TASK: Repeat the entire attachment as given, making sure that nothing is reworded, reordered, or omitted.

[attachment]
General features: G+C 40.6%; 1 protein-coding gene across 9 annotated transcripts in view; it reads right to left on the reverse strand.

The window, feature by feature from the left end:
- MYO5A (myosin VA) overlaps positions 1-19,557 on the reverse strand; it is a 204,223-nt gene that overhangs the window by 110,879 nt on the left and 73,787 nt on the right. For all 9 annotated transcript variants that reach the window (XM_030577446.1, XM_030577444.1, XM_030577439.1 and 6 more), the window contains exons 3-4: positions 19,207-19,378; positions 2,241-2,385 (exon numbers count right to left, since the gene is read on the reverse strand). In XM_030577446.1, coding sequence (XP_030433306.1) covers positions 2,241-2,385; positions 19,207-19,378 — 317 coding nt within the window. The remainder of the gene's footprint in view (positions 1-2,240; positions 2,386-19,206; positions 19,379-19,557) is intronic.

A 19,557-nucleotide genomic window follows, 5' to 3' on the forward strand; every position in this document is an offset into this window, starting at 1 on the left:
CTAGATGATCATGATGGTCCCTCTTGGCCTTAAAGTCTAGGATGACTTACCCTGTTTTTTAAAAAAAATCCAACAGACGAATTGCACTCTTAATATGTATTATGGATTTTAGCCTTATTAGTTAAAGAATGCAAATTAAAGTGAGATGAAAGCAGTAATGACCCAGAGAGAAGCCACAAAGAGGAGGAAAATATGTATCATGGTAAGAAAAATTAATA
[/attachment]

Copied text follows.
General features: G+C 40.6%; 1 protein-coding gene across 9 annotated transcripts in view; it reads right to left on the reverse strand.

The window, feature by feature from the left end:
- MYO5A (myosin VA) overlaps positions 1-19,557 on the reverse strand; it is a 204,223-nt gene that overhangs the window by 110,879 nt on the left and 73,787 nt on the right. For all 9 annotated transcript variants that reach the window (XM_030577446.1, XM_030577444.1, XM_030577439.1 and 6 more), the window contains exons 3-4: positions 19,207-19,378; positions 2,241-2,385 (exon numbers count right to left, since the gene is read on the reverse strand). In XM_030577446.1, coding sequence (XP_030433306.1) covers positions 2,241-2,385; positions 19,207-19,378 — 317 coding nt within the window. The remainder of the gene's footprint in view (positions 1-2,240; positions 2,386-19,206; positions 19,379-19,557) is intronic.

A 19,557-nucleotide genomic window follows, 5' to 3' on the forward strand; every position in this document is an offset into this window, starting at 1 on the left:
CTAGATGATCATGATGGTCCCTCTTGGCCTTAAAGTCTAGGATGACTTACCCTGTTTTTTAAAAAAAATCCAACAGACGAATTGCACTCTTAATATGTATTATGGATTTTAGCCTTATTAGTTAAAGAATGCAAATTAAAGTGAGATGAAAGCAGTAATGACCCAGAGAGAAGCCACAAAGAGGAGGAAAATATGTATCATGGTAAGAAAAATTAATA